The move drew fire from U.S. Senators Charles Schumer and Kirsten Gillibrand and more than 30 of their Senate colleagues, who called on Trump to reverse the decision.
Gov. Andrew Cuomo sent a letter to Interior Secretary Ryan Zinke last month asking for New York to be added to the list of states exempted from the plan. “Offshore drilling … introduces the unprecedented risk of extremely hazardous oil spills, contributes to the acceleration of climate change and conflicts with New York’s ambitious agenda to develop offshore wind energy,” Cuomo wrote. “With this plan, the federal government is trampling on the interests of New Yorkers and threatening the future wellbeing of our state.”
Like Cuomo, many locals criticized the administration for announcing that Florida would be exempt, after that state’s Republican governor, Rick Scott, opposed the plan. Cuomo called the decision “arbitrary,” though the administration subsequently stated that Florida had not been excluded.
According to Cuomo, like Florida, New York’s coastal waters are vital to its economy. Long Island and the New York Harbor are home to 11.4 million people, and 60 percent of the state’s population live along nearly 2,000 miles of coastline.
“An oil spill offshore New York’s Atlantic coast would cripple the state’s ocean tourism economy and devastate coastal ecosystems,” Cuomo wrote, “and toxic chemical releases associated with day-to-day drilling operations and pipeline leaks would negatively impact marine and other wildlife.”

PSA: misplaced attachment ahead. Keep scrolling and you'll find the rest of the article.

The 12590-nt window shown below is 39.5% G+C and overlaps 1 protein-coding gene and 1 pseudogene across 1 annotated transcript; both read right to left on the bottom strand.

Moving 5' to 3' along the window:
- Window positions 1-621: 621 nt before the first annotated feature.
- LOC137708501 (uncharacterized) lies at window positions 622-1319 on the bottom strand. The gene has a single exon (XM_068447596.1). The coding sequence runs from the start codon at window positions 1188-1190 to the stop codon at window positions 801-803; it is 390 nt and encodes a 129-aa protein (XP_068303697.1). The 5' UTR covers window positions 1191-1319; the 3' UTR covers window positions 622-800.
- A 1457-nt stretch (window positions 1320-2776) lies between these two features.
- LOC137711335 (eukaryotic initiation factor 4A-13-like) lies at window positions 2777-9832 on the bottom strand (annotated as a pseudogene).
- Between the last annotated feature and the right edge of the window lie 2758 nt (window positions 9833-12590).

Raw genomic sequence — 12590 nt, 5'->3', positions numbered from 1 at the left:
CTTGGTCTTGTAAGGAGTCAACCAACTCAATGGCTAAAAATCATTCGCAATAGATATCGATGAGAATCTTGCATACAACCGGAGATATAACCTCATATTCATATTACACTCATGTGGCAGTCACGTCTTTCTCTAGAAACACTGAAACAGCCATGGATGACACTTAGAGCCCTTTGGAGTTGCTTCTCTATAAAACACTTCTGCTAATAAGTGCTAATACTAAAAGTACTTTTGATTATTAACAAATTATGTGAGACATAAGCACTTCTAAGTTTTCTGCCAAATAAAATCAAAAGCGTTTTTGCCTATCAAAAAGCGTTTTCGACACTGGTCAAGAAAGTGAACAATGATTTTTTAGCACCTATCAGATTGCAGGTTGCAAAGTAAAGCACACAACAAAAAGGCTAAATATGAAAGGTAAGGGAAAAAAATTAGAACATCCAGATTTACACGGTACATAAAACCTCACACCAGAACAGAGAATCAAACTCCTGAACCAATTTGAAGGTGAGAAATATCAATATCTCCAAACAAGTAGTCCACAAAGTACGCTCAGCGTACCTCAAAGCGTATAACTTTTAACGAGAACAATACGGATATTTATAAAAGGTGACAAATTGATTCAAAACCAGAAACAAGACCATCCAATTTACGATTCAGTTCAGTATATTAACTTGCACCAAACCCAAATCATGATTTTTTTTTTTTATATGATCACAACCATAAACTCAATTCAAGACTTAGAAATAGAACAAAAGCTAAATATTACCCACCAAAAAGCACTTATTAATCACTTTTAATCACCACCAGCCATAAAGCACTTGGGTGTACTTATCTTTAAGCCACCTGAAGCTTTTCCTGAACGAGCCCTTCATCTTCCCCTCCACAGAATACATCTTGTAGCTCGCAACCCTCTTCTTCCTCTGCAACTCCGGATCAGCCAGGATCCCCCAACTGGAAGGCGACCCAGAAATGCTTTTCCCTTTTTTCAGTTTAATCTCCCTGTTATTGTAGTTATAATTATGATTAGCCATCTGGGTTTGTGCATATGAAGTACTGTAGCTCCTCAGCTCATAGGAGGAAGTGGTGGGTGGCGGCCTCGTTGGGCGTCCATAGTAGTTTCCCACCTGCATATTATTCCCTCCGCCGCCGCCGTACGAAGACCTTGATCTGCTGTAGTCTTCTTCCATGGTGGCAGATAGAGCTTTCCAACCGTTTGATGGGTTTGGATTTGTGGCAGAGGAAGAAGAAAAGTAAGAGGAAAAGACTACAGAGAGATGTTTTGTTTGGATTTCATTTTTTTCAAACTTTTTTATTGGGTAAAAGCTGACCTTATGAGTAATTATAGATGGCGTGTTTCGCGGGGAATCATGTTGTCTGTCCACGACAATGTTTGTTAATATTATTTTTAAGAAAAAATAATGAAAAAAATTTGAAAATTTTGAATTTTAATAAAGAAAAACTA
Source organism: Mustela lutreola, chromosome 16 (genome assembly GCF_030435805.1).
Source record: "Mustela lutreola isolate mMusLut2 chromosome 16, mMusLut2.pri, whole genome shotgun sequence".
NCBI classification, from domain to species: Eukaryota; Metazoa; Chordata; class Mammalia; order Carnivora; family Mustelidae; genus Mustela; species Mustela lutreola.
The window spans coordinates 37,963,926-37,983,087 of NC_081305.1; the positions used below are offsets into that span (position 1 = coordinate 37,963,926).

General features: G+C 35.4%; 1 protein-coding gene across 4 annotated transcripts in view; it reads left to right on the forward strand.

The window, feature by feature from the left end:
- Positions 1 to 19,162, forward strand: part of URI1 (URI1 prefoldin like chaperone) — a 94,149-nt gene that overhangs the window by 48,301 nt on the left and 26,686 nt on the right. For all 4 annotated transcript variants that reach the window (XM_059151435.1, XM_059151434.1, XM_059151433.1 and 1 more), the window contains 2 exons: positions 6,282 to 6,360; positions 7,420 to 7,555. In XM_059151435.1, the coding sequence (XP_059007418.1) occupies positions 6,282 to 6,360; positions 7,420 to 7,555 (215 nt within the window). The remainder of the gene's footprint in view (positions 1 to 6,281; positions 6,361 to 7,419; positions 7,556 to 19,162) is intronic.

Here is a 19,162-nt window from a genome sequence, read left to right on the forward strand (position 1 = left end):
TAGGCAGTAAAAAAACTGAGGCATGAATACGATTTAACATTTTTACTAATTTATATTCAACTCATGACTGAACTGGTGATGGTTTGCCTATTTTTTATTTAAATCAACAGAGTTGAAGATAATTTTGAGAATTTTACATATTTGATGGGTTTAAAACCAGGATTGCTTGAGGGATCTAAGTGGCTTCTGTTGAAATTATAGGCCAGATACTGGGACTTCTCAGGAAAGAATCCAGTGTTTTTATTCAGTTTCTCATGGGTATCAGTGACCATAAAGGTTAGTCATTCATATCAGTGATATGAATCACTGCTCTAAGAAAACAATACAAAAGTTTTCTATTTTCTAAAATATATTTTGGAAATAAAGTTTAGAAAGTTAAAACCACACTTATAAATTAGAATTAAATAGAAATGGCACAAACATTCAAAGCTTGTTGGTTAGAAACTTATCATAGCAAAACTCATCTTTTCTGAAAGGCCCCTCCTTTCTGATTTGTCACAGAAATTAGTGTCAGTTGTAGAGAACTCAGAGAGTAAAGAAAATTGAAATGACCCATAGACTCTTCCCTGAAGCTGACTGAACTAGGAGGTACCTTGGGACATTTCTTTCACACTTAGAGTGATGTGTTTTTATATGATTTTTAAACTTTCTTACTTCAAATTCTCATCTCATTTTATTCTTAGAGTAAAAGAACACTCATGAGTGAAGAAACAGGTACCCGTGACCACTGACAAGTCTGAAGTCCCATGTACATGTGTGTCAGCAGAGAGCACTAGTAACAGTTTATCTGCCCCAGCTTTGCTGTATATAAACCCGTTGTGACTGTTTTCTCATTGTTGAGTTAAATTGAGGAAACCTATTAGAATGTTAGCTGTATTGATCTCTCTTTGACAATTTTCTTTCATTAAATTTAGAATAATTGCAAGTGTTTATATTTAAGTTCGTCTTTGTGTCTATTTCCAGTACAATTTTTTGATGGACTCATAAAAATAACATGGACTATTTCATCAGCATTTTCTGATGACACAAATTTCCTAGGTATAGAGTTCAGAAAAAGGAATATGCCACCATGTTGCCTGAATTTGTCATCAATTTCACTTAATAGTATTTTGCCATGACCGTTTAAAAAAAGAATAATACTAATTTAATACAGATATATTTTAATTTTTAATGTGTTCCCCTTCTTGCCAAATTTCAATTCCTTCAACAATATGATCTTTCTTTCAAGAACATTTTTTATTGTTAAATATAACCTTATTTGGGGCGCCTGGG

State Sen. Todd Kaminsky, a Democrat from Long Beach and a ranking member of the state Environmental Conservation Committee, said offshore drilling is “too risky.” “We should not gamble with our environment,” Kaminsky added.
Surfrider has held two local meetings and a film screening in Long Beach to inform residents about the issue, and has urged them to sign a petition opposing the plan. Members have also traveled to Washington to lobby against the proposal.
“It’s not just the oil drilling, it’s the exploration for the oil that is a huge detriment that we’re fighting against,” said Surfrider Vice Chair Marvin Weiss. “All of the U.S. coastline’s governments are up in arms.”
The drilling proposal comes after Long Beach officials and residents successfully fought a plan to build a liquefied natural gas import terminal roughly 16 nautical miles off Jones Beach, amid environmental and safety concerns. Cuomo vetoed the LNG plan in 2015, and announced last year the approval of a 90-megawatt wind farm to be built 30 miles off the coast of Montauk, which would serve as a clean, renewable energy resource.
“At this point, we shouldn’t be investing in fossil fuels anymore,” said Eramo, who was a vocal opponent of the LNG terminal. “Not only do they pollute the atmosphere with greenhouse gases, but the potential for accidents can destroy parts of our ocean and shoreline. Renewable technology is getting cheaper and cheaper every day, and I think most people are in agreement that we would like to see windmills out in the ocean.”